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Gul-Afghanistan

Meet Gul

Gul lives in Afghanistan. At 13 years old, her father arranged for her to marry an older man who had another wife, and after one year of marriage, Gul became pregnant. When she went into labor, it lasted for two days. There were no clinics or doctors where she lived and Gul's husband became worried. He took her to her father's house, where Gul's father killed a sheep and placed the sheepskin on her as part of a traditional treatment used in her area. After three days of wearing the sheepskin, Gul delivered a stillborn baby.

Gul's Story

After delivery, Gul was unable to control her urine. At first, she thought her fistula was an illness that she would recover from. The first wife was happy about Gul’s problem because this would keep Gul away from their husband. Over time, the other wife became upset when she realized that without Gul’s help she would have to tend to the housework, almond trees, cows and oxen all by herself.

Gul suffered with her fistula for a few years before her husband took her to Kabul for treatment, then to Pakistan, and then back to Kabul. None of the surgeries she received healed her. Over this period of time, Gul had eight pregnancies. Six of her children are alive today.

Gul leaked for 12 years before receiving treatment from CURE Hospital in Kabul, a Fistula Foundation grantee partner. A neighbor had gone through successful fistula repair surgery at CURE and urged Gul to go. Her husband took her immediately.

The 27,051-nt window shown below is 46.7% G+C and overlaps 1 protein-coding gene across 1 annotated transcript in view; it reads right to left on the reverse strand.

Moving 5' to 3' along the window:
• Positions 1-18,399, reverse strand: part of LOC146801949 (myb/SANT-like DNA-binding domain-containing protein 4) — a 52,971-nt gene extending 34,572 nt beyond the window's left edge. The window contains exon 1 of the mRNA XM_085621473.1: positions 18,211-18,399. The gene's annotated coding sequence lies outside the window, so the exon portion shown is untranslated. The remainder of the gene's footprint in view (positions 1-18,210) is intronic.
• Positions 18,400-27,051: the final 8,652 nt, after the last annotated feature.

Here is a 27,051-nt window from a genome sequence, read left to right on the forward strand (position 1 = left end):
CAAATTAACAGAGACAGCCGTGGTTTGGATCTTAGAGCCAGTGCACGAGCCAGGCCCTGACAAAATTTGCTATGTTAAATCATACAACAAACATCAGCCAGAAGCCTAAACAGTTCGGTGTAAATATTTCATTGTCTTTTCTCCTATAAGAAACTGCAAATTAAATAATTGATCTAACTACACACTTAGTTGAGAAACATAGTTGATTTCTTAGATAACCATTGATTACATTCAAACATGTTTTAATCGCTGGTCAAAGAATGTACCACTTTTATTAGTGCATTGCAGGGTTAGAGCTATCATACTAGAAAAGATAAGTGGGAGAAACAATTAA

After a four day journey by bus, Gul and her husband arrived at the hospital. Scar tissue from the previous surgeries made Gul’s operation very complicated, but eventually she was healed. When she was released from the hospital to return home with her husband, Gul’s doctors reported that she told them, “I am dry and I am happy! I am smiling and some days I am feeling like a Queen! I hope you can find more sponsors so that you can continue to help more women with this problem.”

About Afghanistan

  • Population: 33,332,025
  • Average Births per Woman: 5.22
  • Female Literacy: 24.2%
  • Population Living in Poverty: 36% (less than $1.25/day)
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We’re Making a Difference in Afghanistan

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Campaign for Afghanistan – You Did It!

You helped raise over $200,000 for women in need You are changing lives! Thanks to over 300 kindhearted supporters like you, we fulfilled our $200,000 pledge to support vital fistula care in Afghanistan. Because of your compassion, CURE International’s dynamic, all-female fistula team can continue their critical work, filling an acute need for more female…

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Against a backdrop of continuing violence and oppression of women in Afghanistan, a heroic team of all-female surgeons are doing the nearly impossible: delivering life-changing fistula surgeries to women in need. Fistula Foundation has pledged $200,000 to help our hospital partner, CURE International. A generous donor will MATCH the first $20,000 in gifts to support…

Read Another Woman’s Story

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    After suffering from obstetric fistula for 17 years, Yvonne boarded a bus that would take her to treatment. She was hopeful that on her return ride, she would be traveling in a dry dress for the first time in nearly two decades.